This post was written by our friend Russ Masterson, who recently released his first work of fiction, a novel entitled Adao’s Dance, available here.

Screen Shot 2016-03-04 at 9.48.17 AMAbout six or seven years ago I found myself exhausted as a pastor. I was insecure and restless internally, just always felt like I wasn’t doing enough as a Christian. I knew I was forgiven, even loved, but I didn’t understand the depth of that love or the security that it gives. This began my journey into understanding how God regards us and relates with us. I realized God just wasn’t keeping score anymore, yet I was, every time I manically worried about my spiritual growth or maturity or my next achievement. All of it, the life of assessment and being challenged constantly, I was experiencing it as judgment.

You know the voice of judgment–it is what we all do–when we pull out our scorecard of great things we have done, or think we should’ve, and compare them to each other, then go home feeling like crap about ourselves. But something was stirring in me, a new belief, a transformation of knowing that God was actually able and cared to take away the scorecard, even as I keep trying to fill it out.

Then I found myself dreaming about writing a story about this freedom, this unconditionality, that could be read by anybody, any faith, at any point in time. This idea, this thought, created a curiosity I wanted to explore. My wife and I would be watching TV, and it would near bedtime, and she would ask, “Are you going to stay up?” And I never wanted to, but as soon as I put on my headphones it was as if I went into another world–I did, this land of Nomos where I’m excited to take you. It’s there I found Adao and Jadon, Pa and Avi, Joshua and Beth, and Evita. I found a supernatural world amidst a natural world, dreams and voices, judgment and love.

It’s a book about a disenchanted boy who receives a dream to carry his village’s symbolic treasure–a totem to the top of a near-impassible mountain called The Dragon. This is the answer to the problem of his inner self aching for some recognition in the world. The book becomes about much more than the summit–but also about what happens after you get the thing you think will be the thing that should give you meaning and peace. And, what do we make of human achievement and acceptance and love–where can we, any of us, find true inner rest?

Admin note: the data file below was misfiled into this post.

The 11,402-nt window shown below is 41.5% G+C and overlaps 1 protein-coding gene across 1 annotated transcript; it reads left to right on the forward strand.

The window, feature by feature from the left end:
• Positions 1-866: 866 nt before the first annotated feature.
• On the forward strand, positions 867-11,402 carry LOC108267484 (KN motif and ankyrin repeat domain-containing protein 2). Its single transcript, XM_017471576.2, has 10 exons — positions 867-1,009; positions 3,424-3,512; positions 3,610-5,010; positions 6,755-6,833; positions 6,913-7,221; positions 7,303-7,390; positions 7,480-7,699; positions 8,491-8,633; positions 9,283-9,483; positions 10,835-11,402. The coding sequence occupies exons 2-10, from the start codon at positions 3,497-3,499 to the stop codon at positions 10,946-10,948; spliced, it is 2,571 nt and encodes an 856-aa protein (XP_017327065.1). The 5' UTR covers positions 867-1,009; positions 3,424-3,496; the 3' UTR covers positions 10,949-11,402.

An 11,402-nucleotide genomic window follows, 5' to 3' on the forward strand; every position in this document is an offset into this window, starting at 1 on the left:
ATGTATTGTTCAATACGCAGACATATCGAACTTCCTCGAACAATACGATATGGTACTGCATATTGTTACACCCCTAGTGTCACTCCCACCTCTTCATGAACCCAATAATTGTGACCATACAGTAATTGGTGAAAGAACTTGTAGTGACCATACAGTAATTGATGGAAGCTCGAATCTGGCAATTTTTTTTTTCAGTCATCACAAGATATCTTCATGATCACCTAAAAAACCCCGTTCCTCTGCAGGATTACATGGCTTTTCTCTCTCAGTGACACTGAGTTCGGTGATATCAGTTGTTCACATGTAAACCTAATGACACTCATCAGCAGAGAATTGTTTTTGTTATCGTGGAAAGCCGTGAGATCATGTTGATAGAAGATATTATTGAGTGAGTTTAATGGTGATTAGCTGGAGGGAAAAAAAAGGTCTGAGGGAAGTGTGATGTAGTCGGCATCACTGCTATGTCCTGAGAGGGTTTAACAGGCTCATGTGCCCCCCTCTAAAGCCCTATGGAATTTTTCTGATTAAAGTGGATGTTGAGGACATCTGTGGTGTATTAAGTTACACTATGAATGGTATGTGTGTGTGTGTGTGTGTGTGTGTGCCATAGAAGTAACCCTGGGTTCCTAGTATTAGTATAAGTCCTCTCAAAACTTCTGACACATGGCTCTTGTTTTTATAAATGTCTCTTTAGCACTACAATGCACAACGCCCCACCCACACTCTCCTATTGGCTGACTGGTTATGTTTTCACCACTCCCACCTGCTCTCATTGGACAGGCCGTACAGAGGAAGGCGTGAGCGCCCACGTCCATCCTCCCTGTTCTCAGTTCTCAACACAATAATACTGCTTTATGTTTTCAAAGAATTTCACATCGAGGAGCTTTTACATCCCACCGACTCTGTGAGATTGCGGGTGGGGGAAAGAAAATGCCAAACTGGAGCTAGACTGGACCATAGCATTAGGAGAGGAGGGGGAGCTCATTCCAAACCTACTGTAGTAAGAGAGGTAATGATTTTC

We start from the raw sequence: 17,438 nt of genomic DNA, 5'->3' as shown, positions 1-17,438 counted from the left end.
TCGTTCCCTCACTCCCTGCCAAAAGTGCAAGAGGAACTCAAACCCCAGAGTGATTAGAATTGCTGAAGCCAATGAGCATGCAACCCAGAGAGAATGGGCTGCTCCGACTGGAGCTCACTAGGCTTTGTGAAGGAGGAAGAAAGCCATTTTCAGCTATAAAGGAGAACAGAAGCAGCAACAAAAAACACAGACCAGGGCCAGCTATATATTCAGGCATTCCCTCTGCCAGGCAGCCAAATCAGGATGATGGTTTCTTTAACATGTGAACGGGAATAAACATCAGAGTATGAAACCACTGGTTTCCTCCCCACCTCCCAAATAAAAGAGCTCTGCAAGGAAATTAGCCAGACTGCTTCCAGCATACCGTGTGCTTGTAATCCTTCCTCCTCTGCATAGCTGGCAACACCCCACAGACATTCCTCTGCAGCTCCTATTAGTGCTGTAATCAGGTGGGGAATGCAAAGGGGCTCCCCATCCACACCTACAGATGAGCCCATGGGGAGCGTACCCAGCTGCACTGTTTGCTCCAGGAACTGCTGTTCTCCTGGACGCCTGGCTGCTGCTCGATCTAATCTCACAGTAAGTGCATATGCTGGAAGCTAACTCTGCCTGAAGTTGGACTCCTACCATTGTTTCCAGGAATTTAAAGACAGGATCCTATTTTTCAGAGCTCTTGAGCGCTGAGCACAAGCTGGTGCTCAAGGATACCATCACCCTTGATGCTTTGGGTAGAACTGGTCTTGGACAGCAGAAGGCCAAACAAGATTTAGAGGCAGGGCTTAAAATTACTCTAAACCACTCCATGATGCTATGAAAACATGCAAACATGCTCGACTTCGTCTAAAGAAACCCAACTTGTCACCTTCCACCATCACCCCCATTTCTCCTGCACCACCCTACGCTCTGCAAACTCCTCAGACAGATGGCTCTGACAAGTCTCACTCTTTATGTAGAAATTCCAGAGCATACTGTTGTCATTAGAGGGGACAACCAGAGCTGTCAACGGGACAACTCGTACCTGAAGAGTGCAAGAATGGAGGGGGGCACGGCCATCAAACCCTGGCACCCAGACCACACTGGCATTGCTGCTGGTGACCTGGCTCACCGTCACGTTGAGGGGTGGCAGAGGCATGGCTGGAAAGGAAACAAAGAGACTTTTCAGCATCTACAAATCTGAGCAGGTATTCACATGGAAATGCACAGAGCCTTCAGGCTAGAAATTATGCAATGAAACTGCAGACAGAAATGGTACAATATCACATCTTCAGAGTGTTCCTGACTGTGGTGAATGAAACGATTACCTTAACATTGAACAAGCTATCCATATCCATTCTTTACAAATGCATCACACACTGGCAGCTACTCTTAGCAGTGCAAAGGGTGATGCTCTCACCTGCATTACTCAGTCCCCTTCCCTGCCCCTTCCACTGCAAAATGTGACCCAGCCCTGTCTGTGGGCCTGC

My favorite setting in the book is in a village high on the mountain, the Village of the Snow, a gleaming attractive village on the surface but a legalistic hell of perfectionism. Adao’s friend, Joshua, tells him about the place as Adao is hesitant to leave to further his journey.


“I’m beginning to see everything is not as it seems,” I said.

“Adao, this place isn’t a home for you.”

“Why didn’t you tell me of this side of these people?” I asked.

“Because you wouldn’t have received it. You were enamored by the disciplines, the validation it all gives. The system affirms you as it kills you. Adao, you can and should leave this place, but you must leave looking ahead and not back. Everything in the world does not work as this place does. You must remember where you have been. Remember the other villages.”

We returned to the cabin. Beth was no longer crying, but she was still in front of the fire, now lying on the ground with her head on a small pillow. She sat up when we entered.

“I thought this place was committed to a holy way of life,” I said. “Now, I don’t know about any of it, about the practices and the leader.”

“Adao, he’s not so different,” Joshua said.

“What do you mean, he’s not horrible?” I asked.

“We’re all the same, the leader, me, you, Beth. That’s the point. But here, in this village, people behave as if they’re not. This is my concern over their beliefs. Everyone is dying here, and they don’t even know it.”

“I don’t know what to believe,” I replied.

“Beth,” Joshua said, “the leader responded as we expected him to, without any vision. But fear of his council’s reputation is at risk, so I doubt any harm will be done.”

“Tell him what this vision is you speak of, as I now believe as you do,” Beth said to Joshua.

Joshua looked at Beth and me with a long, loving stare.

“Many have taken the snow as motivation to live purely, but I believe otherwise,” Joshua said. “I believe there’s a better way to see everything. That’s why I no longer go into the reflection circle. I believe the snow is a gift, and I believe the gift enlivens us. I believe there is a heart behind the snow, a gracious Other.”